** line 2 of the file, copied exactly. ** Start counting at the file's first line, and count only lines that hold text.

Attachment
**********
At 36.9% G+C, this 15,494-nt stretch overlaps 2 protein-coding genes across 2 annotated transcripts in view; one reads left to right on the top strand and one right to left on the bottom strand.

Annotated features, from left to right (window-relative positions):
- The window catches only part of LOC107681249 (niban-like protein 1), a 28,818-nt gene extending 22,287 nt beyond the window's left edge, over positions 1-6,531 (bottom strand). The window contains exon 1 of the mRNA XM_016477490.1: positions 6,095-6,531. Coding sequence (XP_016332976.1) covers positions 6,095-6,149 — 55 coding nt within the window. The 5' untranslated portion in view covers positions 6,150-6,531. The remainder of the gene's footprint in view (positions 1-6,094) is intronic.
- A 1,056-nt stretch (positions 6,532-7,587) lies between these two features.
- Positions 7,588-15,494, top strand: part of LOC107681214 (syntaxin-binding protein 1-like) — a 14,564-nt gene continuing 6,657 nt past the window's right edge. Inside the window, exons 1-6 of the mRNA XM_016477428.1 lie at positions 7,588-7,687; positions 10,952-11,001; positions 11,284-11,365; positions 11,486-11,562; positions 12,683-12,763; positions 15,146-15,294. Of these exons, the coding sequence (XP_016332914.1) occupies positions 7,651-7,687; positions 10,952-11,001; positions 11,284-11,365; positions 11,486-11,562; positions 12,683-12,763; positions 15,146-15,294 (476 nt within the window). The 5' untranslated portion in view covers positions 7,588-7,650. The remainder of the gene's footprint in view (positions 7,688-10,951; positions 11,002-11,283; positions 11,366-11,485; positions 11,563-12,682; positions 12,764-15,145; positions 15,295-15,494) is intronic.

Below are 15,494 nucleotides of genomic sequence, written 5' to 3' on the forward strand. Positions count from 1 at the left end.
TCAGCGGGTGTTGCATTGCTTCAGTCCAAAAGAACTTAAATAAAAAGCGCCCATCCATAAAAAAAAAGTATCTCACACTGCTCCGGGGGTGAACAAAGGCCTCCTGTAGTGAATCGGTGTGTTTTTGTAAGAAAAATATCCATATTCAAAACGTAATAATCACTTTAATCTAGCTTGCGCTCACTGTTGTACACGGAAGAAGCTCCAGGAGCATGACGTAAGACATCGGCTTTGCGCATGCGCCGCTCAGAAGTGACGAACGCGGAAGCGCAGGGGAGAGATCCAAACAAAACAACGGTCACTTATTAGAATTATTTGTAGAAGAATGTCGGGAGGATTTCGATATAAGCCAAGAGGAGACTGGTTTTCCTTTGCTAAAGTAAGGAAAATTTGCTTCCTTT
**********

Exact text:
Annotated features, from left to right (window-relative positions):